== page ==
Save the carcass and any other things you want to use, like the neck, the wing tips and the gizzard for your stock. The French also use the head (eyes removed) and the feet. Again I say, “Gross!“ Give the liver to your dog. You don’t want liver flavoured stock.
Clean up the mess and relax. You’ve done enough for one day.
Second day. Make the stock. Brown the carcass/es and other bits in the oven for about 30 or 45 mins at 400. You want it golden brown, Not too dark. Put the browned junk in a soup pot or something, (I use my crock pot/slow cooker) Add a largish carrot, three or four outer stalks of celery and a medium sized yellow onion. Don’t bother to chop these. Just break them to fit the pan. This is a mirepoix. Then you add a couple of bay leaves, about six whole pepper corns and a sprig or two of thyme. Cover with hot water, and let it simmer really gently for 6 to 8 hours, adding hot water if you have to and skimming the foam off as it forms. Strain out the solids and place the stock in the fridge for the night. The fat will rise to the top and form a nice Frisbee. Discard this. If you simmered it long enough, the stock should form a jelly. That’s the gelatine from the bones. Yum, Yum.
You can use a store bought stock if you want to, (it won’t be as good as homemade) but make sure you get a salt free one.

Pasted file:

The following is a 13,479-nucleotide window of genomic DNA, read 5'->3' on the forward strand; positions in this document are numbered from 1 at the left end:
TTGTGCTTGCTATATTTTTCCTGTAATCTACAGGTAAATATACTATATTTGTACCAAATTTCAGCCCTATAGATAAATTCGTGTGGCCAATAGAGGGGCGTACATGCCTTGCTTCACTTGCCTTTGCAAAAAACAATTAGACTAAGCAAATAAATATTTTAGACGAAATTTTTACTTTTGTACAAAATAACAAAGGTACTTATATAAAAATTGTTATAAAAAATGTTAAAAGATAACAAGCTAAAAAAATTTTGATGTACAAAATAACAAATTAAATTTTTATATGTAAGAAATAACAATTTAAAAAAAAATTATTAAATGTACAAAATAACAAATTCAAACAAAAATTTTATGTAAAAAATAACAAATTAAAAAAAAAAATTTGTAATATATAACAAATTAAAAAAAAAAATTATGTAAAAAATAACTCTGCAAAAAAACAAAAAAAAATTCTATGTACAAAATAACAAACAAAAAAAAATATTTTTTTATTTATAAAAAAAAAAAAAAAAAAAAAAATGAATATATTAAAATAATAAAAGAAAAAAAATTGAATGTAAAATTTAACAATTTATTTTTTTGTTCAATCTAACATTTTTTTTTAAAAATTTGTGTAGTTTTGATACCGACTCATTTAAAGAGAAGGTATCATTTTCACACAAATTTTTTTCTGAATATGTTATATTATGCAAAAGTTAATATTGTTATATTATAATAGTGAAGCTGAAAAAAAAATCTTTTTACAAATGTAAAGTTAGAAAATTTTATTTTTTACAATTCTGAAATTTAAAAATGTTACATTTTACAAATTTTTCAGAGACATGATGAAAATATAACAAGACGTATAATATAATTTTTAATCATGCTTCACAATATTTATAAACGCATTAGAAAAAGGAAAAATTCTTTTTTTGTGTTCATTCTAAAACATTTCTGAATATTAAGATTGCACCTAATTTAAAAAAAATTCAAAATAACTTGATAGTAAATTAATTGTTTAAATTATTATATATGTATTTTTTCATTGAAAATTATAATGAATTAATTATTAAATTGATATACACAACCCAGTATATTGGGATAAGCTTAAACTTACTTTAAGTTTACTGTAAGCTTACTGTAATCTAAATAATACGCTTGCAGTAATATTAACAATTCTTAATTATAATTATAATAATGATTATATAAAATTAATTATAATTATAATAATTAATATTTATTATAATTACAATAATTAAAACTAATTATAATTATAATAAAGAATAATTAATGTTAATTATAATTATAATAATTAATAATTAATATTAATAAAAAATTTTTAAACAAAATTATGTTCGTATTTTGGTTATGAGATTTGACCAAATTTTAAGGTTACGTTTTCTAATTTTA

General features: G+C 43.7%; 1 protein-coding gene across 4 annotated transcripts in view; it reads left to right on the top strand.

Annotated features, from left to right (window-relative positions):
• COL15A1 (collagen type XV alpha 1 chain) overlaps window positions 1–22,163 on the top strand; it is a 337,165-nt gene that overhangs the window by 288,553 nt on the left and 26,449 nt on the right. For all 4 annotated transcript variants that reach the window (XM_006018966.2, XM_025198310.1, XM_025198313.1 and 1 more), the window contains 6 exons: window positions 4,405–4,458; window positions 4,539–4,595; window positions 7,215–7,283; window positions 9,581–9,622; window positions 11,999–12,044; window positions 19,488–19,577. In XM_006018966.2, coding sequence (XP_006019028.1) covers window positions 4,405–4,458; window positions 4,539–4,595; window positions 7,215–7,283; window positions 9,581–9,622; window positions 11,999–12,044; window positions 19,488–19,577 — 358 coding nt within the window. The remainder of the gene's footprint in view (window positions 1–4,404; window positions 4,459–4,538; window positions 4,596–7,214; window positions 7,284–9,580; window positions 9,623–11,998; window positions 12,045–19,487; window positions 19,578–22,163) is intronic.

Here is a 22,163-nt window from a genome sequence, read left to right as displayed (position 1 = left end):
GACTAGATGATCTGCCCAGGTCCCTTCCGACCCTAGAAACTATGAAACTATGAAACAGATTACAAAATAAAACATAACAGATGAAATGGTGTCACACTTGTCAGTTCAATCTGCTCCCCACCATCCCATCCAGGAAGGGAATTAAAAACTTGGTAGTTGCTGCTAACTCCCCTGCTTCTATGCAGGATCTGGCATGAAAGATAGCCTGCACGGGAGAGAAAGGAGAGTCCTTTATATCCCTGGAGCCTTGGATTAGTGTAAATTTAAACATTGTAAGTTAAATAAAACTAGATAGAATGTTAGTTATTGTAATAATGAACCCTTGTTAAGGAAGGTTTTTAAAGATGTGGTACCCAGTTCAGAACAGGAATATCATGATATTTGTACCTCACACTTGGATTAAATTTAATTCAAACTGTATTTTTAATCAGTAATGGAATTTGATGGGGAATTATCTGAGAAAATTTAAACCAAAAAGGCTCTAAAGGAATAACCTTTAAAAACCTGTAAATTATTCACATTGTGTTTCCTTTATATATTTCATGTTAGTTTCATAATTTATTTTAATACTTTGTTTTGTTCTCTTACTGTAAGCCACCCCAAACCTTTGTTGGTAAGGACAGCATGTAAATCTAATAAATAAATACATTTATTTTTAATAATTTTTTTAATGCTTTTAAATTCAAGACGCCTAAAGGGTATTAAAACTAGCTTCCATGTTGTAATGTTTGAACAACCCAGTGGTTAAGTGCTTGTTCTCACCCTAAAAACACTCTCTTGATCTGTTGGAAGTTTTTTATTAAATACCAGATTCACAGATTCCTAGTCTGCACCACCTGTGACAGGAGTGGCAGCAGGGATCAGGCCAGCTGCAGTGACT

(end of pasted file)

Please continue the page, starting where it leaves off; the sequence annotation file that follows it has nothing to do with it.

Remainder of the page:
One 7-8 pound rooster or two 3 and one half to 4 pound stewing hens, cut in serving pieces.
Enough all purpose flour to coat the chicken.
One half cup brandy..(Don’t buy a whole bottle of brandy. Go to your friendly liquor store. They will have those little airline bottles. One of those will be just fine Don‘t skip the brandy though.)
12 ounces pancetta or unsmoked bacon in the piece ( you can substitute regular bacon or even lean salt pork)
Sea salt and freshly ground black pepper
1 bottle red wine ( I use a decent pinot noir. Heartier wines will over power the other flavours. They will also give the chicken a rich purple colour. Stick to pinot noir. Don’t use cooking wine. That is just inferior wine that has had a lot of salt added. It was invented by the Victorians to keep the cook from getting drunk)
Don’t break the bank when you buy wine. If you enjoy the taste of the stuff it is a great wine. If you don’t enjoy it that makes it an inferior wine. That, basically, is all you need to know about wine.
One bouquet garni. (thyme, bay, parsley wrapped together)
20 to 30 pearl onions, peeled, or a couple of packets of frozen pearl onions or 3 or 4 medium yellow onions, chopped but not too small. ( I just quarter them from top to bottom)
6 garlic cloves, peeled and sliced. (I like garlic. You can use less if you want to.)